Adoptive Families are Different

Adoptive families are indeed different. Assuredly, they are not less-than nor second-best, but they are different from families created by birth. The National Consortium for Post Legal Adoption Services, with input from adoptive parents and professionals throughout the country, pinpointed eight areas of difference:

1. Mastery or Control – Family building through adoption is controlled by other people or circumstances outside an adoptive family’s control, thwarting most people’s efforts to maintain mastery over their environments and lives. Would-be parents are “studied” before they are “approved” for adoption, and agencies and courts have authority to determine the family’s destiny for a period of time.

2. Entitlement – Both legal entitlement, determined by the court’s consent to adoption, and emotional entitlement, which develops over time, impact the adoptive family’s belief in their “right” to each other.

3. Claiming – This process, which leads to adoptive family members’ full acceptance of one another, is complicated by older children’s remembrances of earlier families.

4. Unmatched Expectations – Often at the heart of the instability that some adoptive families experience, unmatched expectations need to be addressed and clarified, bringing about changes where needed.

5. Family Integration – Adoptive families are challenged by the complexities of blending past experiences — the child’s from biological and other family ties, and the adoptive family’s from times before adoption — into ways of functioning which serve the new family unit.

6. Separation, Loss, and Grief – The emotional losses of adoption have lifelong implications. An article in a NACAC publication describes the losses:  [Adoption] is a profound experience in which every member of the triad has lost something, which makes adoption a unique phenomenon in our society. Birth parent has lost a child, whether termination of parental rights was voluntary or court-ordered. Child has lost his genetic family, his chance to “be just like everybody else…” And the adoptive family has lost the fantasy child that might have been born to them and who would carry a genetic link.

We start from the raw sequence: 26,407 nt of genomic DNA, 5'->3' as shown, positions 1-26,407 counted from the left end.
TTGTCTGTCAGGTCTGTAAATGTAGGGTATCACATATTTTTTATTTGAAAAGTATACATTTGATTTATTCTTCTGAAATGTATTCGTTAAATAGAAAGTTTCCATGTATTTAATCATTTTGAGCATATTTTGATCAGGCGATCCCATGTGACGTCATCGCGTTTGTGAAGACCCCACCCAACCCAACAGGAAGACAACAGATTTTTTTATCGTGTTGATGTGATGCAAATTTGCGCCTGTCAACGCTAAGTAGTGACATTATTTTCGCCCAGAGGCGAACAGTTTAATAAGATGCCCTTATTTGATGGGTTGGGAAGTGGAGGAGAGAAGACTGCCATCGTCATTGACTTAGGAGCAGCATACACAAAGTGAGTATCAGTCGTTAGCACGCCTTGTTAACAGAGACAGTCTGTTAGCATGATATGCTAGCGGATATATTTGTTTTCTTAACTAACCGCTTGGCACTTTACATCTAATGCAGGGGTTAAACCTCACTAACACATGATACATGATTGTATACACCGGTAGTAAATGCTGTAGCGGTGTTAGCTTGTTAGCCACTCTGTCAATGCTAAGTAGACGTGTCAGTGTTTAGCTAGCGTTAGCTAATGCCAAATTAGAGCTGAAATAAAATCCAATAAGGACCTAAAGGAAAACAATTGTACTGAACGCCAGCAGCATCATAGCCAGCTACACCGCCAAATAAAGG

7. Attachment – Adoptive families need to incorporate their children’s past histories and experiences into solid new relationships of trust and positive interdependency, which directly affect how an individual views the world.

8. Identity Formation – The development of positive self-identities for both adoptive parents and adoptees is challenged by the unique circumstances of adoption, with an adoptee needing to incorporate the genetic connections to another family and the experiential connections to the adoptive family, and the adoptive parents incorporating a family member not genetically related to them.

Every adoptive family experiences and is affected by these differences. The issues the differences raise emerge and reemerge as all family members go through life’s developmental stages. Children who have experienced traumatic abuse, neglect, multiple placements and different caregivers bring additional issues, compounding the challenges faced by all adoptive families.

Clearly adoptive families cannot be expected to “go it alone.” They can benefit from, and must have available, a variety of services which are specific to their individual needs and circumstances and which are responsive to changing needs over time.

Therefore, the Coalition supports the development and implementation of a statewide system for the delivery of adoption support and preservation services. Family-centered, consumer-driven post adoption services provided by adoption-competent personnel must be available to all adoptive families residing in the state of New York, on a voluntary basis and at no cost to the families.

Source: Judith Ashton, former Executive Director, New York State Citizens’ Coalition for Children.  Reprinted with permission of the author.

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